“Do your homework,” she urged employers. “Understand the demographic of your organisation. Understand the demographic of those we are supporting, not just here, but abroad. It is telling that things that are performative stay there for a couple of weeks and then move away. That is not being true. That is not being authentic. That is not being real.”
Changing demographics and increasing public acceptance of LGBTQ+ equality suggests businesses can afford to be more vocal in their support of what is still a marginalised community around the world; relying on their corporate activism being largely celebrated by both workers and customers.
However, while public opinion in many developed nations is broadly supportive of LGBTQ+ rights, some issues are much more nuanced, meaning companies may be reluctant to throw their weight behind every debate. For example, on average, as many people support as oppose (32% each) trans athletes competing based on the gender they identify with, rather than the sex they were assigned at birth, according to the Ipsos research.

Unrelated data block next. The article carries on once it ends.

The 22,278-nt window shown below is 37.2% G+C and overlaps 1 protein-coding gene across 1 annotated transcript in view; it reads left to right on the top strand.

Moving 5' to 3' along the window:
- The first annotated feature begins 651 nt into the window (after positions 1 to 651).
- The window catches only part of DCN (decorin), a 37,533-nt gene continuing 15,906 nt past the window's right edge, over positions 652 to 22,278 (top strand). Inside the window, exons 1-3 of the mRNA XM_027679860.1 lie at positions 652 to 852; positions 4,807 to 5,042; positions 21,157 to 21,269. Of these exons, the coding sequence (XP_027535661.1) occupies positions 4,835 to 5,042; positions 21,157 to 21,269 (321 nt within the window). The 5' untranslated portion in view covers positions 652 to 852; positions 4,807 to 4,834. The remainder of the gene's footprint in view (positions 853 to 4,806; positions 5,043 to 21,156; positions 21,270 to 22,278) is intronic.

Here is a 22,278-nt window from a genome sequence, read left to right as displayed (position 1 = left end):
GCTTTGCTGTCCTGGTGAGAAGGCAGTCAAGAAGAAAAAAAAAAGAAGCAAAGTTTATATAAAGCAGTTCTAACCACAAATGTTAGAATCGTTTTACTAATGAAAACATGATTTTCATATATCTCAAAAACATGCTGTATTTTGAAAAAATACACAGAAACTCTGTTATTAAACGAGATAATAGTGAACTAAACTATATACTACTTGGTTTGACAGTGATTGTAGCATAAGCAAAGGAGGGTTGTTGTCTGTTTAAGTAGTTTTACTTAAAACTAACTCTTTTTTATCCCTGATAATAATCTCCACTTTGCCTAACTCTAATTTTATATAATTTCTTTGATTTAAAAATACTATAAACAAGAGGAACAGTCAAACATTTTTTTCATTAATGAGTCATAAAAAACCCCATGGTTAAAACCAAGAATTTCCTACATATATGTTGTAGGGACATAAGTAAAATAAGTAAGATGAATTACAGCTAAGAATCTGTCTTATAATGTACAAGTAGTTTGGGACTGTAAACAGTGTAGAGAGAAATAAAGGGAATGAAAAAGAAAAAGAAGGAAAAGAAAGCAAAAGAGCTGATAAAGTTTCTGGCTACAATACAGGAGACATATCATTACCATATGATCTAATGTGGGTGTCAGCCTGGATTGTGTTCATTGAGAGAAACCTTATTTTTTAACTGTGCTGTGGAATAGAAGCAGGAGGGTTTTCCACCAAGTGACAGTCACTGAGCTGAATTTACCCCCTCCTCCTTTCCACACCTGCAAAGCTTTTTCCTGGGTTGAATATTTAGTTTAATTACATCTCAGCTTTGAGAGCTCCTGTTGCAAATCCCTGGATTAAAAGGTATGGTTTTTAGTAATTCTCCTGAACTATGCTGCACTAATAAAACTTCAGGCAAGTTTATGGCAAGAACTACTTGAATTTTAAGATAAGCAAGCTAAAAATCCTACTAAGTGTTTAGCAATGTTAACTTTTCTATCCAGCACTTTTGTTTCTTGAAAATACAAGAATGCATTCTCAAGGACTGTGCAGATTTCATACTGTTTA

Yes, international companies have a duty of care to their employees based in less-than-friendly LGBTQ+ countries, and they would certainly be wise not to discriminate based on sexual orientation and gender identity, but when it comes to entering the political arena to advance or protect the existing rights of a particular group, employers will feel they are between a rock and a hard place.
It is worth remembering that although worldwide, more than one-quarter of LGBTQ+ employees are not broadly out at work, this will likely change as the next generation moves into the global workforce. Gen Z is the future and companies should carefully consider the economic and organising power this group of workers and consumers will wield in the years to come. Or as Lady Phyll put it: “You need to think about which side of history you want to be on.”